The everyday farming activities of plowing fields and seasonal crop harvests are causing some serious issues underground. The heavy tractors and other farm equipment operating in the fields compress the soil which each pass. Season after season, the sub-surface soil continues to be compact, which is known as “hard pan”.
The connectivity of soil pores coupled with the size and number of pores is very important for water infiltration, water, and nutrient movement within the soil and the ability of the soil to hold water. Large, inter-connected soil pore spaces enhance several actions:
- water infiltration into the soil
- water percolation into the root zone and subsoil
- air exchange with the atmosphere
Identifying Types of Soil Compaction
Soil compaction can occur at the soil surface in the form of soil crusting, or it can occur in the subsoil. Soil compaction is sometimes blamed for reduced crop productivity, but it is important to correctly diagnose the cause or causes of reduced crop production. Poor plant growth can be caused by a number of factors, including soil compaction.
- Surface Soil Crusting: Soil tillage can bury much of the protective residue cover on the soil surface and degrade the granular structure of surface soils (mechanical crushing or breaking of larger soil aggregates). The impact energy of rainfall or irrigation droplets can also cause considerable degradation and breakdown of soil aggregates, causing soil particles to become suspended in water, flow together and then dry into a hard surface soil crust. The crusted soil can restrict water infiltration into soil and restrict the emergence of germinating crops.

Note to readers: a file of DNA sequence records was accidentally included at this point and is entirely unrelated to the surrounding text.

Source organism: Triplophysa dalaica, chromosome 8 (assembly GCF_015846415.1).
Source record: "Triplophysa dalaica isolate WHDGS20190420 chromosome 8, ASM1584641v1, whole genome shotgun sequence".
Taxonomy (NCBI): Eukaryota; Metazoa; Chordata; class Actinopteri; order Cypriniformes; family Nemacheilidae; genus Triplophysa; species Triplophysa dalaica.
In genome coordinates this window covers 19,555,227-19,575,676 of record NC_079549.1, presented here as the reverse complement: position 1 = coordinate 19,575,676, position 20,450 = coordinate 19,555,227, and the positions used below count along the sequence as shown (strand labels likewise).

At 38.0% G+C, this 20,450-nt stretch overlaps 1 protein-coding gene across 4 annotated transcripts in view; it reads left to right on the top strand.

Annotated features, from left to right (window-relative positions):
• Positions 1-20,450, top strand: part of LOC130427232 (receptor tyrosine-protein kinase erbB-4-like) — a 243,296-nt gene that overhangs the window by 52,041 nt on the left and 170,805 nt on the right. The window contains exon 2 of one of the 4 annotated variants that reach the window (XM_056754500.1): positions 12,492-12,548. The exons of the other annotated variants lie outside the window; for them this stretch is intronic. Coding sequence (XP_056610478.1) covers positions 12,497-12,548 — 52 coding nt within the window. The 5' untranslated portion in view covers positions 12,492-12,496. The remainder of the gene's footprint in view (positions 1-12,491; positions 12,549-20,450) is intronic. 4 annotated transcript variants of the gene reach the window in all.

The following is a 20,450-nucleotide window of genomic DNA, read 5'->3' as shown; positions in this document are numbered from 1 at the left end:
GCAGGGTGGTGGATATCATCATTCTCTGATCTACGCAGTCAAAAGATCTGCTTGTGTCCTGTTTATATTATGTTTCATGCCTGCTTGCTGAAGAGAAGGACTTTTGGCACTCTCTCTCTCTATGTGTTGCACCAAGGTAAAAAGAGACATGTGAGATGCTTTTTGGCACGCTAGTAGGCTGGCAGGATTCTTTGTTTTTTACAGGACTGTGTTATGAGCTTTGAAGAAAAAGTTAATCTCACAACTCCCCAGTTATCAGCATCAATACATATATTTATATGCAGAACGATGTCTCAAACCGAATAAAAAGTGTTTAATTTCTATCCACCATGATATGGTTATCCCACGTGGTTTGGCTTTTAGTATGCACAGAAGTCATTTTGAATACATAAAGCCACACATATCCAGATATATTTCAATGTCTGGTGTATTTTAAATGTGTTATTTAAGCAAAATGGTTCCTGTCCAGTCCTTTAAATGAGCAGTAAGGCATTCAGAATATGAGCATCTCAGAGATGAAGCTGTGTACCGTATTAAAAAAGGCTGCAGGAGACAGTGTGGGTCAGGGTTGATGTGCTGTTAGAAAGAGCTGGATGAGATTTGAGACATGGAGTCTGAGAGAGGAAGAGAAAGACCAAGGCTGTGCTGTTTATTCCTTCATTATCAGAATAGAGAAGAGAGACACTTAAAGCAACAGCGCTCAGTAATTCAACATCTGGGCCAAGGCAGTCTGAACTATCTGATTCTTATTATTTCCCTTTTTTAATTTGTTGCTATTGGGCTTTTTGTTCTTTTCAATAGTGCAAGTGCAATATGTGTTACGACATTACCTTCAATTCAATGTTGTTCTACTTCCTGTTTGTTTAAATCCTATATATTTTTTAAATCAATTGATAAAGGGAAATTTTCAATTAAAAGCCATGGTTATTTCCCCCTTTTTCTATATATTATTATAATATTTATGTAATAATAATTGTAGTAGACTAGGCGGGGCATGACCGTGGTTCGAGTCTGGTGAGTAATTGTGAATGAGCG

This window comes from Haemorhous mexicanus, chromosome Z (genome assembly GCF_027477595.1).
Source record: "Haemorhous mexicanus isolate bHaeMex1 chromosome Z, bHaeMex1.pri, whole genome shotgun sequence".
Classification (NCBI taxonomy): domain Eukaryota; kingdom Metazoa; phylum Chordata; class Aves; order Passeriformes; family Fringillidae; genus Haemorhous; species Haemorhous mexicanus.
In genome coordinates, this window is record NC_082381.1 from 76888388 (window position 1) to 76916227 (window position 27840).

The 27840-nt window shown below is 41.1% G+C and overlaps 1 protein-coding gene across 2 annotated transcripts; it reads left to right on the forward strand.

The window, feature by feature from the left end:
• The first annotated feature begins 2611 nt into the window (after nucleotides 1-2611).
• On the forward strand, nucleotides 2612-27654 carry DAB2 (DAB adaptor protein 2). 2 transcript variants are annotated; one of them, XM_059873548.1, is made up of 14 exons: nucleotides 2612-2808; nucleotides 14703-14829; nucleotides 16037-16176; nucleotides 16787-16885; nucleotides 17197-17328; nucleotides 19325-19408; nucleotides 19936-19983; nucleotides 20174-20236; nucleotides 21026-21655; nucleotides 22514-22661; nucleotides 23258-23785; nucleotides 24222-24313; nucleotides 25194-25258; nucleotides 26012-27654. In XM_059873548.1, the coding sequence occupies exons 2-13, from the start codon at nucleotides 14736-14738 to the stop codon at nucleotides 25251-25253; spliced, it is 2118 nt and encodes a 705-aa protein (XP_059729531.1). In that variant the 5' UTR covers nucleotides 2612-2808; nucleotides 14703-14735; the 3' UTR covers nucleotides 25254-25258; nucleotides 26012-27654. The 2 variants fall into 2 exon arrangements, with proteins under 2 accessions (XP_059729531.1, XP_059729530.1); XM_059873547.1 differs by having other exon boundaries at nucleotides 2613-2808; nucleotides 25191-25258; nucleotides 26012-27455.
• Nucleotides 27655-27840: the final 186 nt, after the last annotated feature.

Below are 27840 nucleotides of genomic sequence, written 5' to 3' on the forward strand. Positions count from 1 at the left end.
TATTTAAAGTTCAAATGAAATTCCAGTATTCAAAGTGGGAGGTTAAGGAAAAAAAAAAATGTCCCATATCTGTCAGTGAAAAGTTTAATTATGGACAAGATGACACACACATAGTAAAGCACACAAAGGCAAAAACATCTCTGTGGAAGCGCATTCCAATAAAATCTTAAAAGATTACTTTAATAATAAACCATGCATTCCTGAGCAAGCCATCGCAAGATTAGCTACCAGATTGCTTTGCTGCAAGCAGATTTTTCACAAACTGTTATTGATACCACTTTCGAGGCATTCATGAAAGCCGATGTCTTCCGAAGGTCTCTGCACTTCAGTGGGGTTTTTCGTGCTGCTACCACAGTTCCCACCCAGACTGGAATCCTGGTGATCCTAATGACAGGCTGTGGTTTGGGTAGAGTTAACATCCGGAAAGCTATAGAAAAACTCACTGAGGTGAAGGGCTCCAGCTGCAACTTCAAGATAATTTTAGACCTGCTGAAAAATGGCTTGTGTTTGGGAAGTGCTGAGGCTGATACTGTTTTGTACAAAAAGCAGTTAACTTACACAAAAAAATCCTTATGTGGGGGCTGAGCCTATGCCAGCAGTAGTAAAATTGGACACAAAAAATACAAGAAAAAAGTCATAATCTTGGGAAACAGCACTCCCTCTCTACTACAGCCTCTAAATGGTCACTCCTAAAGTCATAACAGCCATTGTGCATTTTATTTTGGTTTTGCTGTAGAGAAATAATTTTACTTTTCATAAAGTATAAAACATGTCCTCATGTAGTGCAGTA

- Subsurface Compaction: A tillage-induced compaction layer is sometimes referred to as a” hardpan” or “plow pan” and occurs in the layer of soil just below the depth of tillage. It occurs when soils are cultivated repeatedly at the same depth. The weight of the tillage equipment, such as discs or cultivator shovels, can cause compression of the soil and smear at the base of contact between the soil and tillage implement. Usually, the compacted layer is about 2 to 3 cm thick.
- Wheel Traffic-induced Compaction: Heavy farm equipment, including tractors, grain carts, combines, trucks, manure spreaders and wheels of pivot irrigation systems, can exert considerable weight onto the soil surface and, consequently, into the subsoil. The effect of equipment weight can penetrate down to 60 cm (24 inches) when soils are moist.
- Topographical Influence on Soil Compaction: Fields with variable or rolling landscapes may have soils in hilltop areas that are naturally more compacted. Soils developed on hilltops are usually characterized by shallow surface soil layers, low organic matter and compacted subsoil layers (higher bulk density). This is a form of natural soil compaction due to the way soil material was deposited by glacial action.
Effects of Hard Pan:
Hard pan soil poses many problems for farmers. The compacted soil can cause:
- Chemical run-off into creeks, lakes, ponds, rivers, and streams
- Decreased seed germination
- Decreased root and plant growth
- Flooding and washed out crops
- Poor water drainage
- Loss of soil crop protection chemicals and fertilizers from run-off
- Reduced soil aeration, which can result in stunted crops
- Standing water
- Topsoil erosion
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